The Latest: Sally weakening but still dumping lots of rain

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A boat is washed up near a road after Hurricane Sally moved through the area, Wednesday, Sept. 16, 2020, in Orange Beach, Ala. Hurricane Sally made landfall Wednesday near Gulf Shores, Alabama, as a Category 2 storm, pushing a surge of ocean water onto the coast and dumping torrential rain that forecasters said would cause dangerous flooding from the Florida Panhandle to Mississippi and well inland in the days ahead. (AP Photo/Gerald Herbert)

Here are the latest developments on tropical weather:

MIAMI — Sally continues to weaken as it moves over the South after hitting the Gulf Coast as a Category 2 hurricane but is still a dangerous rainmaker as it moves into Georgia on a path to the Carolinas.

The tropical depression’s maximum sustained winds early Thursday have decreased to near 30 mph (45 kph) with additional weakening expected.

As of 5 a.m. EDT, Sally was centered about 50 miles (80 kilometers) southeast of Montgomery, Alabama, and is moving northeast near 12 mph (19 kph).

Authorities have warned that rain from the storm could swell eight waterways in Florida and Alabama to record levels. Florida Gov. Ron DeSantis warned residents and visitors of possible river flooding in the coming days.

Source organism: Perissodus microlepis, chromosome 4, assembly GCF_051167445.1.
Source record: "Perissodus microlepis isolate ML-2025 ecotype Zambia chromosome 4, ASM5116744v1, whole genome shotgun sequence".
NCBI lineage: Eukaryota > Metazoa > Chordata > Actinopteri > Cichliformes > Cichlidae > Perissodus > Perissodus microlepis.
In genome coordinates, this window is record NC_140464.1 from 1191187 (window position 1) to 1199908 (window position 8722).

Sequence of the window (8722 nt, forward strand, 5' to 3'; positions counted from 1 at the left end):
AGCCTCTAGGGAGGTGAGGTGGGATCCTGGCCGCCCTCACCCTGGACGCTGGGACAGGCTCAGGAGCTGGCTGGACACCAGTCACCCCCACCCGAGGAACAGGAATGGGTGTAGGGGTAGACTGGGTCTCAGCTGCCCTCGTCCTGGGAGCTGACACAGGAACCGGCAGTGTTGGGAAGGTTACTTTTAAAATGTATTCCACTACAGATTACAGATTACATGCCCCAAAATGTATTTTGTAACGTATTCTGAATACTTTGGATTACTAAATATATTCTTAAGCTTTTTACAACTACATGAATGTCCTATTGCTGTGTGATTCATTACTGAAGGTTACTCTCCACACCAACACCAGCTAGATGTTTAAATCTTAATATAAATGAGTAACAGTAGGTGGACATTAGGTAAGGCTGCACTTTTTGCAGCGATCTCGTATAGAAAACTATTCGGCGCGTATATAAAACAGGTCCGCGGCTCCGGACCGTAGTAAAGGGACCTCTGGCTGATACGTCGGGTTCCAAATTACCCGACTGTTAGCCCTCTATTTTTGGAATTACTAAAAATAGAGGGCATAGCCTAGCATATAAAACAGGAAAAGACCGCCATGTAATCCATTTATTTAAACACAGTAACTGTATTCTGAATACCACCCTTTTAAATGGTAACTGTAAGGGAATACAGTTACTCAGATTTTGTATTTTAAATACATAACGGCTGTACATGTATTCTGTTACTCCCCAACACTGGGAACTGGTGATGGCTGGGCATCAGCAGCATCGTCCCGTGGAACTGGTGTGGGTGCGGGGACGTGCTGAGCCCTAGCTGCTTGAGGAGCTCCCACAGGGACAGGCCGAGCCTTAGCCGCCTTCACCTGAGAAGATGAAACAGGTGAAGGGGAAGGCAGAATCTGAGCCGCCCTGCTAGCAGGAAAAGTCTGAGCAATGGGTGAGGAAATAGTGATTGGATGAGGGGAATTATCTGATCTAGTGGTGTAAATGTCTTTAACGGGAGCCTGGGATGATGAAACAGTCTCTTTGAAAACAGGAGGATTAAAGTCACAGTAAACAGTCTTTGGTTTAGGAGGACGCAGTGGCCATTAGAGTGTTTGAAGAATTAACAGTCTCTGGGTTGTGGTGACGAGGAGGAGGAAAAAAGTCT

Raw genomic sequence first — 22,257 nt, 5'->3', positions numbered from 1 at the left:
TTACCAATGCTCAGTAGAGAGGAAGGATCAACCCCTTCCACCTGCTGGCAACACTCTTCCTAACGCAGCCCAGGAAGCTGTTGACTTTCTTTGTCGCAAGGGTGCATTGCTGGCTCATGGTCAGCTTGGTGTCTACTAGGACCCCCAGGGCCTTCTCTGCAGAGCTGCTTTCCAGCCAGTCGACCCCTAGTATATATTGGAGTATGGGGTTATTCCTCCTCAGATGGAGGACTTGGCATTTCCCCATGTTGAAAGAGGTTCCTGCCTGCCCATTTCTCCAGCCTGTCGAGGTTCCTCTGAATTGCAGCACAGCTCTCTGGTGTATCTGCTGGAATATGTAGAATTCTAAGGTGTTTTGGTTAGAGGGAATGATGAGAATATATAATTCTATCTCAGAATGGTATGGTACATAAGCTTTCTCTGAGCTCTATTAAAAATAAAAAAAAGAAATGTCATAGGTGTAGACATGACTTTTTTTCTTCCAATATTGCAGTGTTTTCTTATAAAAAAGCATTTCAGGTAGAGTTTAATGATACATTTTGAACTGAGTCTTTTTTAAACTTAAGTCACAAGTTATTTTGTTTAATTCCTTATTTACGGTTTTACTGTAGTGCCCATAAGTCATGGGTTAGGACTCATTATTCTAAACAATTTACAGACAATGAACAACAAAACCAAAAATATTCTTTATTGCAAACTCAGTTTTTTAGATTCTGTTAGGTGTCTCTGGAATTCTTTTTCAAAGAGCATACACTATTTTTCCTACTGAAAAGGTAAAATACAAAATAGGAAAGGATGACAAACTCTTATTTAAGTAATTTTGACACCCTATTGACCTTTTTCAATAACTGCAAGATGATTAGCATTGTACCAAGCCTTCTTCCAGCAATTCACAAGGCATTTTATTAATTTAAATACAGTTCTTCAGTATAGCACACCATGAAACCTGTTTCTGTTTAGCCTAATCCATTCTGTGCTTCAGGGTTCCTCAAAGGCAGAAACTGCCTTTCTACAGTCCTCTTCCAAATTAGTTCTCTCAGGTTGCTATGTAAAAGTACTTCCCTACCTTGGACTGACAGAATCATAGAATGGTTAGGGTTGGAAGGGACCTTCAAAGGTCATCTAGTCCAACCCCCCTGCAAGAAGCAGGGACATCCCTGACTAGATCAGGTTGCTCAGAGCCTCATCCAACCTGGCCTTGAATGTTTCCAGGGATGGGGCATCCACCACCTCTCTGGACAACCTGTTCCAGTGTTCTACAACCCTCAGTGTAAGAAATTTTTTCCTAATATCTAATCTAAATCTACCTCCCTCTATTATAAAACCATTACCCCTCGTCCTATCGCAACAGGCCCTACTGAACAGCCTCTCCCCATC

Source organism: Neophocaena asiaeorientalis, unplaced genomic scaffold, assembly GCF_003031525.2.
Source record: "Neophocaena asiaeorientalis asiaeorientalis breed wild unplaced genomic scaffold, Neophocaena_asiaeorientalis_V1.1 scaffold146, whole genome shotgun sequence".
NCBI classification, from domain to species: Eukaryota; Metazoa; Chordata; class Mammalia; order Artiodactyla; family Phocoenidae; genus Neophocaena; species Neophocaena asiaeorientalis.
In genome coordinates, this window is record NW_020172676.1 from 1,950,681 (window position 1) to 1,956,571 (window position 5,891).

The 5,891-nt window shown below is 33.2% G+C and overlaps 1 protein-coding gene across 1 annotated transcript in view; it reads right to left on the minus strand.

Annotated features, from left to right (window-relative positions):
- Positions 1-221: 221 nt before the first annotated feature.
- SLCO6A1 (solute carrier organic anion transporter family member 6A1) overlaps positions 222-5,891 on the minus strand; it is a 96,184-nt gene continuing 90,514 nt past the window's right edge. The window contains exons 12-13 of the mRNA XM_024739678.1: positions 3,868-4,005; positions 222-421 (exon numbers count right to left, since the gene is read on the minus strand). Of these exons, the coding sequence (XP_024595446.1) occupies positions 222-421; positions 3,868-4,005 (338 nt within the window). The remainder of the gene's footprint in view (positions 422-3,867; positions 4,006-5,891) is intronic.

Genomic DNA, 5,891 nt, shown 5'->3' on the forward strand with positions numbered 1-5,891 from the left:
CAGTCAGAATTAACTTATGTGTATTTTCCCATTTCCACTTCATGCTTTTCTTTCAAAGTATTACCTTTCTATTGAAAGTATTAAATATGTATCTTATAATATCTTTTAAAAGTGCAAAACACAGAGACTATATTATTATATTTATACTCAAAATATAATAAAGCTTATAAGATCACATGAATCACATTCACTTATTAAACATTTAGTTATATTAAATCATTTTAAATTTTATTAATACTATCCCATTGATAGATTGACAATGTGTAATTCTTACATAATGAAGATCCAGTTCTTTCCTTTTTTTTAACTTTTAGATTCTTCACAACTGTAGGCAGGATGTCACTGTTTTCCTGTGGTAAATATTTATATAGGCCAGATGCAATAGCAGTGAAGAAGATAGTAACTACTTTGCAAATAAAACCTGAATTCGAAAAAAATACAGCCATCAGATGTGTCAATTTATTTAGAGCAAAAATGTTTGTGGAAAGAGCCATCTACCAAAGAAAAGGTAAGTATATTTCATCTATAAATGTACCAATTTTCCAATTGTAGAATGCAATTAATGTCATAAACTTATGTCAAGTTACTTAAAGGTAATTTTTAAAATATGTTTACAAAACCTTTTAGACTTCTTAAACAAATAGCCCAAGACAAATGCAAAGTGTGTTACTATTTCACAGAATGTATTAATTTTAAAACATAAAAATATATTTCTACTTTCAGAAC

MIAMI — Teddy has become a Category 2 hurricane with maximum sustained winds of 105 mph, the National Hurricane Center said.

The storm is currently located about 625 miles (1006 km) east-northeast of The Lesser Antilles. Teddy is moving toward the northwest at about 12 miles per hour (19 kph), the general motion it is expected to continue through the weekend.

Additional strengthening is forecasted to happen during the next couple of days, and Teddy could become a major hurricane Thursday night or Friday, the center said.

PENSACOLA, Florida — Rivers swollen by Hurricane Sally’s rains could mean more problems for parts of south Alabama and the Florida Panhandle.

Sally had diminished to a tropical depression by late Wednesday. But it was still a rainmaker as it moved into Georgia on a path to the Carolinas on Thursday.

Authorities warned that rain from the storm could swell eight waterways in Florida and Alabama to record levels.

Florida Gov. Ron DeSantis warned residents and visitors of possible river flooding in the coming days. The National Weather Service says the small city of Brewton, Alabama, can expect moderate to major flooding.

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